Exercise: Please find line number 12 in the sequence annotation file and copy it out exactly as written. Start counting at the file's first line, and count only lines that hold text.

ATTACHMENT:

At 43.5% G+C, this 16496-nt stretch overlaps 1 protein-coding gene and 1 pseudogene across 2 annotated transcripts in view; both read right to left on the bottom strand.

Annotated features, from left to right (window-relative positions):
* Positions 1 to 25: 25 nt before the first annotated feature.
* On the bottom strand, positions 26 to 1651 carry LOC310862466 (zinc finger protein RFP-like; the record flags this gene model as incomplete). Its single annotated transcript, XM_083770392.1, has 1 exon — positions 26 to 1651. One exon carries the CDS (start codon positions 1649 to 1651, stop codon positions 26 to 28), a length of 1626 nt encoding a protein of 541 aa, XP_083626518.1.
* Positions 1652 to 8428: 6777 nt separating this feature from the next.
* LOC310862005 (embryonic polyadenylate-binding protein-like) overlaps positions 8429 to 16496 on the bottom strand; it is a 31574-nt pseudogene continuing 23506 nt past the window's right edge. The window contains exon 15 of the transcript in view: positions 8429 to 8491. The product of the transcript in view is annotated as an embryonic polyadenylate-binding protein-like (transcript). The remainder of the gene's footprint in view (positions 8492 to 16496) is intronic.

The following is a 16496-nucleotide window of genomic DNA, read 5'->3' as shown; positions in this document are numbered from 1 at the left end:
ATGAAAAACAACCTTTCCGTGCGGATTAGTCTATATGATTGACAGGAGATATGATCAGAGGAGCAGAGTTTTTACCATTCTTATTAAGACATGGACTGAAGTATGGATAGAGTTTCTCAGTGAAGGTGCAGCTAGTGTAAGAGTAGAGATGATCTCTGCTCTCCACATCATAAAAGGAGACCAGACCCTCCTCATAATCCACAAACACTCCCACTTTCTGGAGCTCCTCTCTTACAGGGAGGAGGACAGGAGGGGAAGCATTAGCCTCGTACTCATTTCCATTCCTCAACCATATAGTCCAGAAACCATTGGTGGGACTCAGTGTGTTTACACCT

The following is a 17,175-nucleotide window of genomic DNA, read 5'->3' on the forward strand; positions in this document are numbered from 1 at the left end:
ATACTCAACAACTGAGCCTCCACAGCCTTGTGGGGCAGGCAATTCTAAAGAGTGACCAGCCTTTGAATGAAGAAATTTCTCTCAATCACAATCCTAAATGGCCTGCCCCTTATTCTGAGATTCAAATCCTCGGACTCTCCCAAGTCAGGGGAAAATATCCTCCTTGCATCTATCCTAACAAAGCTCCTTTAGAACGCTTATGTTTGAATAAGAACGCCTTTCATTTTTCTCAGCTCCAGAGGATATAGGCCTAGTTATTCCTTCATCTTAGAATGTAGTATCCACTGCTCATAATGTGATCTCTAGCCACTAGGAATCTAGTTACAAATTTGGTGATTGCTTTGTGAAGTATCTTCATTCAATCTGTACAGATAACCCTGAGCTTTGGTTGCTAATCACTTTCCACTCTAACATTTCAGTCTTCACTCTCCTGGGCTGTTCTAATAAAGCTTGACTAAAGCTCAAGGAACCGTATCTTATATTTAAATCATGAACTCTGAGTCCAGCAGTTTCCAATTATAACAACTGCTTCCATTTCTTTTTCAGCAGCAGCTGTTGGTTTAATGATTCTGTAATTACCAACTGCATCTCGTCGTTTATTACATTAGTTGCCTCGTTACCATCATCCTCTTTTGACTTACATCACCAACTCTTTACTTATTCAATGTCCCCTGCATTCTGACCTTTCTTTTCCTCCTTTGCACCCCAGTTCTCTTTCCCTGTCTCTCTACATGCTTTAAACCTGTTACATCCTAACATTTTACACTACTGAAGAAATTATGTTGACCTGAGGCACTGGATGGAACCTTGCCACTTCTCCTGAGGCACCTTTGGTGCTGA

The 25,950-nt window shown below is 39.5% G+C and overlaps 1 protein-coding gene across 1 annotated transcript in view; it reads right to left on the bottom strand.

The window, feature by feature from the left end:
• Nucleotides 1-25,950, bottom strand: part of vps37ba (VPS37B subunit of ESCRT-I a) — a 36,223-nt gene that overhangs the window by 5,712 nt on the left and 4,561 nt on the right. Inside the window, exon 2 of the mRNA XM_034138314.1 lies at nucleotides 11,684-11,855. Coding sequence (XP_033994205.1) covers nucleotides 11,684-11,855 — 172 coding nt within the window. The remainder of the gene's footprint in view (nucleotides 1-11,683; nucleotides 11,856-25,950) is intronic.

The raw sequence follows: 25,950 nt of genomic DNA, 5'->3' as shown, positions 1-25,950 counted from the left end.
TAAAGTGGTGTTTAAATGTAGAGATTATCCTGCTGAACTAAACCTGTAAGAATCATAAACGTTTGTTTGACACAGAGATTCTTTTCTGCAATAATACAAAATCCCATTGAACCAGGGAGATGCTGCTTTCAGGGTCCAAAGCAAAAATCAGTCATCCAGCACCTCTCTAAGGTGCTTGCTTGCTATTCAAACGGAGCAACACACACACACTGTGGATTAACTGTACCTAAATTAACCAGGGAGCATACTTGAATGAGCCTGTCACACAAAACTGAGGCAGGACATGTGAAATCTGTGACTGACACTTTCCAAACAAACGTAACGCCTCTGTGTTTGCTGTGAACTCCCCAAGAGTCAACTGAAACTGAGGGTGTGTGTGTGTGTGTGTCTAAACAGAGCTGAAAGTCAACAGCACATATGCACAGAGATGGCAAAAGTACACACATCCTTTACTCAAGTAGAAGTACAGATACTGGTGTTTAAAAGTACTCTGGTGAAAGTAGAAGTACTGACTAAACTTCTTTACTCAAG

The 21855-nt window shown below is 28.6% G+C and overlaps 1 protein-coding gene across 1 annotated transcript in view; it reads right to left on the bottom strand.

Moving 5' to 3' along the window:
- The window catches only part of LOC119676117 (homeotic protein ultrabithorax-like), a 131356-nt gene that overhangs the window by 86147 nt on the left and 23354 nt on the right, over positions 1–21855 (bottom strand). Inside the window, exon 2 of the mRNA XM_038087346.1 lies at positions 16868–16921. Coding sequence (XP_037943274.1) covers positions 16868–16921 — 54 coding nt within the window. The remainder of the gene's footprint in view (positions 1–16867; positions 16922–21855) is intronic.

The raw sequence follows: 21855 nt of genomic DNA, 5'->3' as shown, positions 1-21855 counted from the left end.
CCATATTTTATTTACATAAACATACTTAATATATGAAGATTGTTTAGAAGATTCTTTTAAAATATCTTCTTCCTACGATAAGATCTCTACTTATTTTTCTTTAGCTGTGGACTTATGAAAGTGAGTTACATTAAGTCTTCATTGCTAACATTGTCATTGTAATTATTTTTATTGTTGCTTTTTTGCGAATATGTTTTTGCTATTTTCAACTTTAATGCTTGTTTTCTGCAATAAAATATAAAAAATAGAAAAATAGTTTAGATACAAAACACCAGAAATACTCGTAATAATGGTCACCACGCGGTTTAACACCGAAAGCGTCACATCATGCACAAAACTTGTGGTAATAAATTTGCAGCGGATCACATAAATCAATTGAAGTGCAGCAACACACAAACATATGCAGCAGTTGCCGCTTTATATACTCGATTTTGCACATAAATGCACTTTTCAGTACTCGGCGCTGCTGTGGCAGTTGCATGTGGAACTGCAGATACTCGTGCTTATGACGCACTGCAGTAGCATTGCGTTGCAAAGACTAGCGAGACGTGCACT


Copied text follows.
The window, feature by feature from the left end: